Together, the legislative amendments proposed to strengthen Statistics Canada's independence will ensure that Canadians can rely on and trust in the official statistics produced.

Spring Festival January 30th, 2017

Mr. Speaker, I believe many parliamentarians have been participating in Spring Festival celebrations in ridings across Canada with their families and friends. It is the most important celebration of the year for many Asian Canadians. That is thanks to the passage of my Spring Festival motion last June. The Government of Canada now proclaims the first day of every Lunar Year as the beginning of the 15-day Spring Festival.

To celebrate the Spring Festival on the Hill, the Canada-China Legislative Association is hosting a reception tomorrow, Tuesday, January 31, at 4:00 p.m. in room 160-S in Centre Block. It is my pleasure to invite all my colleagues to attend.

Happy Chinese New Year.

Statistics Act January 30th, 2017

Mr. Speaker, I am pleased to rise today to speak to Bill C-36, an act to amend the Statistics Act.

As we know, the bill aims to strengthen Statistics Canada's independence. To achieve this, the bill introduces three key legislative amendments. The first would assign authorities for decisions on statistical matters and operations directly to the chief statistician. This amendment would ensure decisions of a technical statistical nature would be based strictly on professional considerations.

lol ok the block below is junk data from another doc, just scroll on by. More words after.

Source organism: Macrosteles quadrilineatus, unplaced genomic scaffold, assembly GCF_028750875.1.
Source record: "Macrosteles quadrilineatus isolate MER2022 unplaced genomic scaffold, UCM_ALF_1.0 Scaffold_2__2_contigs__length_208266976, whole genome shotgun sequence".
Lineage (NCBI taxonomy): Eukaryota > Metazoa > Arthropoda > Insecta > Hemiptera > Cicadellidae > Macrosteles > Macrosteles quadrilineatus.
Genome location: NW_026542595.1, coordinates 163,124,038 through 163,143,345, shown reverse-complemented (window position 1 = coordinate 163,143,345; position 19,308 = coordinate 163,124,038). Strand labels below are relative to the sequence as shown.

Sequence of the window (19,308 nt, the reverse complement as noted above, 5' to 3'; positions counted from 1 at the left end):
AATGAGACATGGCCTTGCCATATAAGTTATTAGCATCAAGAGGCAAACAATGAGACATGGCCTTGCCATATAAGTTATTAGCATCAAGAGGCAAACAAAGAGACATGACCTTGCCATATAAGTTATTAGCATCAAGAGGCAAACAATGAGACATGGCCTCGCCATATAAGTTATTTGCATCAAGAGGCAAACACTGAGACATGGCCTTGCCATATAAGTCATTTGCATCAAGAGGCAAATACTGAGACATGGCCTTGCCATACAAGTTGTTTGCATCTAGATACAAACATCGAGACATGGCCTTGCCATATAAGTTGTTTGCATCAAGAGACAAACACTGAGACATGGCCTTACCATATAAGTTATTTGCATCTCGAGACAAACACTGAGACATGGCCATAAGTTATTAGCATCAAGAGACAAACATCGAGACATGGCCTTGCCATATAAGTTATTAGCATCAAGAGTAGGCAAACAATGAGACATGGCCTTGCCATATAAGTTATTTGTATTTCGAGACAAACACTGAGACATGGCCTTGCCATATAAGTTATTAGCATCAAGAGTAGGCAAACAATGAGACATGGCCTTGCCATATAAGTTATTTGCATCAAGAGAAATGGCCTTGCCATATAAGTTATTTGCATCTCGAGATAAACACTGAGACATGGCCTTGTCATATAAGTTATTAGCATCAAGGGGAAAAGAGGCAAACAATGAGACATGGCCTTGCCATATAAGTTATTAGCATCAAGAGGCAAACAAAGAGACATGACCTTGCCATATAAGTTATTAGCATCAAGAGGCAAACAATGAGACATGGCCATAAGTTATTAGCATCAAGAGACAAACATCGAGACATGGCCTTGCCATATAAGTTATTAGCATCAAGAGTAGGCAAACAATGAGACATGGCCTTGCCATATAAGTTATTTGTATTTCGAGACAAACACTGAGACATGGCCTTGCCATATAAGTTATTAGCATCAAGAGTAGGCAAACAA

The second key amendment would change the appointment of the chief statistician from one of “at the pleasure” to one of “during good behaviour” for a term of five years, with the possibility of reappointment. This would protect the chief statistician from being potentially dismissed for unfair and unjust reasons.

The third key amendment, which I would like to spend a bit more time on today, is the creation of a new Canadian statistics advisory council to replace the existing National Statistics Council. This new council would be created to increase transparency and ensure that Canada's statistical system would continue to meet the needs of Canadians.